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ENIGMA. [Newspaper Article] — The Stylus — 1 November 1894
ENIGMA. " Sum nihil, aut nihilo suppar: me lingua trucidat, Voce tacente, orior : voce loquente, cado. Me pueri oderunt, odit muliercula. Sanus Me vix ullus amat: quilibet aeger amat. Sacra placent mihi claustra : mihi nox tempus amicum est; Echo nulla, übi sum ; nulla susurrat avis. Me nulli videre oculi, nulla audiit auris. Attamen interdum vel sine voce loquor. Dicere quam nequeo, tibi charta interprete cogor, Oedipe, naturam significare meam. Quae mea sit natura, tibi si dicere possem, Non essem quod sum, destruererque sono." Sante
A QUAINT GERMAN CITY. [Newspaper Article] — The Stylus — 1 November 1894
A QUAINT GERMAN CITY. XOT long ago, it was my good fortune to pay a visit to Minister, the chief town of the province of Westphalia. It is one of those old German cities which are little heard of now, but which were famous during the middle ages. There are many towns of this kind scattered throughout Europe, and though few can be considered beautiful, if judged by our standard of beauty, nevertheless they possess a charm of their own for the student of the world's past history. Munster has kept, more than most German cities, its quaint mediaeval character and appearance. It dates from the close of the Sth century, when it was visited by the saintly missionaries, Suitbertus and Bernard, and afterwards by St. Ludger, who became the first bishop in. the diocese formed by Charlemagne. The citv came into great prominence at the time of the Reformation, for the people received the new teachers with open arms. The entire city would, in all probability, have adopted Luther's creed, if it ha...
HONORS AT AN ENGLISH UNIVERSITY. [Newspaper Article] — The Stylus — 1 November 1894
HONORS AT AN ENGLISH UNIVERSITY. NOT long ago I was asked to write a composition on this interesting subject: '• How they work for Honoi's at an English University." After I had carefully explored several volumes, and had begun to transmit to paper what I thought I had gleaned from this reading, I found that I had an unintelligible mixture of Dons, Deans, Proctors, Fellows, Bachelors, Wranglers, Senior Optimes, Junior Optimes, Littlegos, Triposes and Cantabs and felt as overwhelmed by such an array of expressions as I imagine a backwoodsman would feel if be were suddenly placed on the floor of the New York Stock Exchange. This, fellow students, was my position, and out of this chaos I have endeavored to bring a little order and reason, and to show you how they work for honors in such a famous University as that of Cambridge in England. Owing to tbe impulse given by Newton and other great scientific men, Mathematics is the foundation of everything at Cambridge, and the only way Class...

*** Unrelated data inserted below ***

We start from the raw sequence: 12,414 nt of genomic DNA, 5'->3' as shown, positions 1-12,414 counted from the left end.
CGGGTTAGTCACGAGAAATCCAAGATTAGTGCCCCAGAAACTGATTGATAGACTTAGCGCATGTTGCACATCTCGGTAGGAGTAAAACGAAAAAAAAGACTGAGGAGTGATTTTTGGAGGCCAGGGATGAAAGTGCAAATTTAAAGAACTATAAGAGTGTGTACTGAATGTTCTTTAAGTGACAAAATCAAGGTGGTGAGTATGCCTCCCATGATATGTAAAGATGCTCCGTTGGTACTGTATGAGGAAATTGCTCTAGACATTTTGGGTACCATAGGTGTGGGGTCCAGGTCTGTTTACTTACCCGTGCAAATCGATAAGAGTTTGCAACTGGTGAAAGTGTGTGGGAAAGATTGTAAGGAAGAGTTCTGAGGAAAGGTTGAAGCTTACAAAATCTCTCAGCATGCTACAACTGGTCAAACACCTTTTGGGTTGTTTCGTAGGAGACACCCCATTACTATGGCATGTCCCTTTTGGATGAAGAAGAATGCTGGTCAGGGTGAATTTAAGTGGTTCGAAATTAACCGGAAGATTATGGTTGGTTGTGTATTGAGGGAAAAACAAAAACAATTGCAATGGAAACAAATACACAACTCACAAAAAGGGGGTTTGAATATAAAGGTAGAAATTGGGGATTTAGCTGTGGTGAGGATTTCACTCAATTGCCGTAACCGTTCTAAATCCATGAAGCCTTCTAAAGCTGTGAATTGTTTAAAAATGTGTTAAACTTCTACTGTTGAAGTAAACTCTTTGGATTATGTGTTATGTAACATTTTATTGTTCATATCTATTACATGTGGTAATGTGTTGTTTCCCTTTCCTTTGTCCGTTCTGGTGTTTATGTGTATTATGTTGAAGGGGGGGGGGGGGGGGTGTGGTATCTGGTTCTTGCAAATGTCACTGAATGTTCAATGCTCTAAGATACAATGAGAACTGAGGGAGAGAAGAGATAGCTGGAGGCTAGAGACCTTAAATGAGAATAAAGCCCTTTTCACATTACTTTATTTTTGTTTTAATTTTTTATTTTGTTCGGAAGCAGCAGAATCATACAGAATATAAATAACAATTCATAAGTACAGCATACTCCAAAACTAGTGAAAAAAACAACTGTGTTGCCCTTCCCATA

SOCIETIES. [Newspaper Article] — The Stylus — 1 November 1894
SOCIETIES. THE first preliminary debate of the Fulton Debating Society took place on Friday, October 19th, in the Hall of the Young Men's Lyceum, and was attended by several members of the faculty, and a large number of students. The second was held on Friday, November 9th. The question : " Resolved that independent action in politics is preferable to party allegiance," was then debated in the affirmative by John J. Kirby, '95, and Wm. H. Walsh, '96; in the negative by Win. St. C. Healy, '95, and Patrick S. Cunniff, '97. The two remaining preliminary debates will be held before Christmas, to enable the Society to fix an early date for the Annual Prize Debate should the proposed meeting with Georgetown College take place. The new members this year are all earnest workers and good speakers. A friendly rivalry between them and the old members has raised the general tone of the Society and infused new life into it. The steady increase in the number of students in the higher classes may ...
Boston College Stylus. [Newspaper Article] — The Stylus — 1 November 1894
Boston College Stylus. PUBLISHED MONTHLY. TERMS OF SUBSCRIPTION: One dollar in advance, post-paid. Single copies, fifteen cents. ADVERTISING RATES: Address JAMES H. DEVLIN, Advertising Agent, Boston College. The STILUS is published by the students of Boston College as an aid to their literary improvement, and to serve as a means of communication between the Alumni and the Under-graduates. It looks chiefly to present and former students, to graduates and their friends for its support. These are earnestly asked to give it their patronage. Address, BOSTON COLLEGE STYLUS, 761 Harrison Ave., Boston, Mass. THE STAFF: JOHN J. KIRBY, '95 ----- EDITOR-IN-CHIEF THOMAS J. GOLDING, '95 " " " 1 CHARLES T. MARTELL, '96 - - - I T „ , , V ASSOCIATE EDITORS JAMES P. WARREN, 96 - PATRICK S. CUNNIFF, '97 J JAMES H. DEVLIN, '97 BUSINESS MANAGER FRANCIS J. CARNEY, '9B - ) , „ „ T ~ ■ ASSISTANT BUS. MAN. FRANCIS J. CONLIN, j Press of the ANGEL GUARDIAN, 92 Ruggles St. NOVEMBER, 1894.
EDITORIAL. [Newspaper Article] — The Stylus — 1 November 1894